The way less travelled...
How can governments use the tax system to promote economic growth?
When I first wrote on this in the wake of the Global Financial Crisis, and ahead of the OECD BEPS project, the stock answer was ‘reducing the burden of taxation on business’, or some similar form of words. Historically that was pursued by cutting the rates of tax, and in some cases, the base on which that tax is levied. And the result was concerns about the race to the bottom, and a focus on who may be making up the shortfall in domestic treasury receipts if companies weren’t paying the tax.
But in the 2020 landscape of economies and societies trying to respond to the shock of Covid-19, the narrative is more focused around tax rises to pay off debts incurred in the pandemic response, rather than cuts to assist business recovery. But is there still a way that the tax system can be tweaked to reduce the impact on business without compromising government revenues?
2013 research from the World Bank suggested that governments might be missing a trick in focussing on the direct tax charge recorded in the accounts as the key to the impact of taxes on business. Although the correlation hasn’t been tested to scientifically confirm the link, economic growth across the hundred or so economies measured in the annual ‘Paying Taxes’ survey is linked more closely to reductions in the administrative burden of complying with the tax system than it is with the actual rates applied. (You can find the 2013 survey, which sets out the conclusions, here ) To put it another way, business is more worried about how hard it is to fill the forms in than it is what numbers actually go into it.
There’s an obvious logic when you think about it – time spent on tax compliance is specifically diverted away from the productive efforts of the business. Reducing the time spent on administration will increase the time available for creation of economic wealth. On the other hand, changing tax rates (the distribution of the profits already earned) simply reallocates the existing wealth in the system. For that reallocation to actually promote growth, it needs to be reinvested by the business, and for it to promote the maximum amount of growth the business return has to be greater than the multiplier effect of the equivalent public spending funded by the taxation.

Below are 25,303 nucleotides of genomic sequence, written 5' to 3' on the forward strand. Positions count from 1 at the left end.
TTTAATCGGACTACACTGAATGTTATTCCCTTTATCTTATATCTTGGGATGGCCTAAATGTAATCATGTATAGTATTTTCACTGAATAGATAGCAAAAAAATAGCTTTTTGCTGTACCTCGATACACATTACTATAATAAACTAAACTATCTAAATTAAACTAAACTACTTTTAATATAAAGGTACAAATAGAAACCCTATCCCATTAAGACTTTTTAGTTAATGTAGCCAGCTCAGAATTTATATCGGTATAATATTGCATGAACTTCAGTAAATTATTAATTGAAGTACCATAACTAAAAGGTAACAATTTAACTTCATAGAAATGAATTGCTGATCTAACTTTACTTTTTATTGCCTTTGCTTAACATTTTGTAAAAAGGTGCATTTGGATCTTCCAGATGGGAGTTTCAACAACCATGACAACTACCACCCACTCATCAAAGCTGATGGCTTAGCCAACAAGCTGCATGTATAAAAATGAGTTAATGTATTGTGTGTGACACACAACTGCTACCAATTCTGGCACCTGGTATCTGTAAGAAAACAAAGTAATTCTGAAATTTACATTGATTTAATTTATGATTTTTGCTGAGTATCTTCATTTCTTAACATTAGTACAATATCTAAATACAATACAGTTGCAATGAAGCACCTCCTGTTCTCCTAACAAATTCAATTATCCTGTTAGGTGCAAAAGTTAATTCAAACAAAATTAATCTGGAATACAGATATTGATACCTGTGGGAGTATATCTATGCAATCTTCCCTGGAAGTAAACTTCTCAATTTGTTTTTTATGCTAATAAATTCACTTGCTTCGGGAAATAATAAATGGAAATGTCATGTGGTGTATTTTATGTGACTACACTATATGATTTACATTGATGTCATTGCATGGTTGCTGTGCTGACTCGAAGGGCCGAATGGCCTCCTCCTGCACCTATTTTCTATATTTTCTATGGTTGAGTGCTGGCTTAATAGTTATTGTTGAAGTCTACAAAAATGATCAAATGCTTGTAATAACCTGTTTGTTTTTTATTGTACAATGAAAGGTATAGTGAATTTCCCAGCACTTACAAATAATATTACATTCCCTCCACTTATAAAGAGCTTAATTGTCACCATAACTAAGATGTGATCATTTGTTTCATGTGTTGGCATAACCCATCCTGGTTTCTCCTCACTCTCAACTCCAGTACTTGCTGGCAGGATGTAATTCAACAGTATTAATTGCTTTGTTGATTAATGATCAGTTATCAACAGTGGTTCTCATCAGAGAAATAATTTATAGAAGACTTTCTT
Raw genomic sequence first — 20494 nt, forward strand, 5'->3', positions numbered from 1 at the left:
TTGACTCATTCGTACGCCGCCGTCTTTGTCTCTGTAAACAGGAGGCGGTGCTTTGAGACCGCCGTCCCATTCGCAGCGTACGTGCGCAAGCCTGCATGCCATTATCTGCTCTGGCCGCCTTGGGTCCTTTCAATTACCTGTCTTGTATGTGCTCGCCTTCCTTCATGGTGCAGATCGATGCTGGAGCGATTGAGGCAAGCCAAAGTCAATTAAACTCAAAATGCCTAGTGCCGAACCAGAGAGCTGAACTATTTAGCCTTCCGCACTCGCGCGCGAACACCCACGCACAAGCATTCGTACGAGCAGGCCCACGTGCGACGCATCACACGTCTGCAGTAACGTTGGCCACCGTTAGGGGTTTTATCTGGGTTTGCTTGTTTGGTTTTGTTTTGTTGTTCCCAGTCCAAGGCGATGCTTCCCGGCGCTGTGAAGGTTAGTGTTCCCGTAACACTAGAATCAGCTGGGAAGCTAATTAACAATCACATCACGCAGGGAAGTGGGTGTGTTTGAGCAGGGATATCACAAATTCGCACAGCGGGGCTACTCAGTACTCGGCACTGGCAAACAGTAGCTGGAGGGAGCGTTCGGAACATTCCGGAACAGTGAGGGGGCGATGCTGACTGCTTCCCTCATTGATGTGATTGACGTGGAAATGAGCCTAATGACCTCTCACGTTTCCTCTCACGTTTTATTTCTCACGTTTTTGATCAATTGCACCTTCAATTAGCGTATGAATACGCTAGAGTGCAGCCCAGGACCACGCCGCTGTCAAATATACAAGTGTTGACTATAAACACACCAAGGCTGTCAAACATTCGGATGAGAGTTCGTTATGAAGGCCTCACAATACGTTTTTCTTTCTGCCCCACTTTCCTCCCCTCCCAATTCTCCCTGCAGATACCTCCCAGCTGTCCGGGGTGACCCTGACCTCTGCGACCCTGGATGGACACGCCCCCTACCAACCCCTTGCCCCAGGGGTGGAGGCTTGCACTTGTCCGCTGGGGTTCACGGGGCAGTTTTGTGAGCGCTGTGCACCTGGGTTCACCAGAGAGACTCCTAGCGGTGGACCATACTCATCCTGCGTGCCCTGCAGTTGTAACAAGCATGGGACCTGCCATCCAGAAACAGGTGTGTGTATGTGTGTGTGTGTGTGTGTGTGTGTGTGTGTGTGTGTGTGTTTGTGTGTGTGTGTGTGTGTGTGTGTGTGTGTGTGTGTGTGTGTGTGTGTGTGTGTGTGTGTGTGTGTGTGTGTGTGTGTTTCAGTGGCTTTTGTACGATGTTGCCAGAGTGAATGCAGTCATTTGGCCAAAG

And while you can argue about the relative multiplier effects of private or public sector investment, the fact remains that any growth based on that investment is only going to come on stream some time in the future; the extra hours spent on making product, or chasing sales, this year will have an impact straight away. The opportunity cost of wasting business time on sterile administrative bureaucracy is, or certainly should be, clear – and especially so in a world where many businesses are facing losses and won’t pay any profits taxes at all, regardless of rate or base. Reducing the deadweight cost of administration affects every business registered for taxes, and the benefits are likely to be felt even more keenly in those who are otherwise struggling and watching every element of cost, whether cash or resource based.
So what can governments do to reduce that administrative burden? Well, keeping taxes simple is the answer. Of course that’s easier said than done, and as ACCA’s paper on Simplicity in tax explores how there is a tremendous amount to think about. Key to the whole affair though is clarity of mind and clarity of purpose from the policy makers. If a single tax is expected to perform several roles, then it’s inevitable that there will be tensions in how it is set up, and between the different outcomes it is supposed to deliver. Society as a whole pays the price of undue complexity in the tax system, and politicians owe it to us all to think more carefully about the broader impact of every tweak to the system, every tinker at the edges – and to shift the direction of travel towards simplification.
*This blog is a lightly updated version of a post originally written in 2014.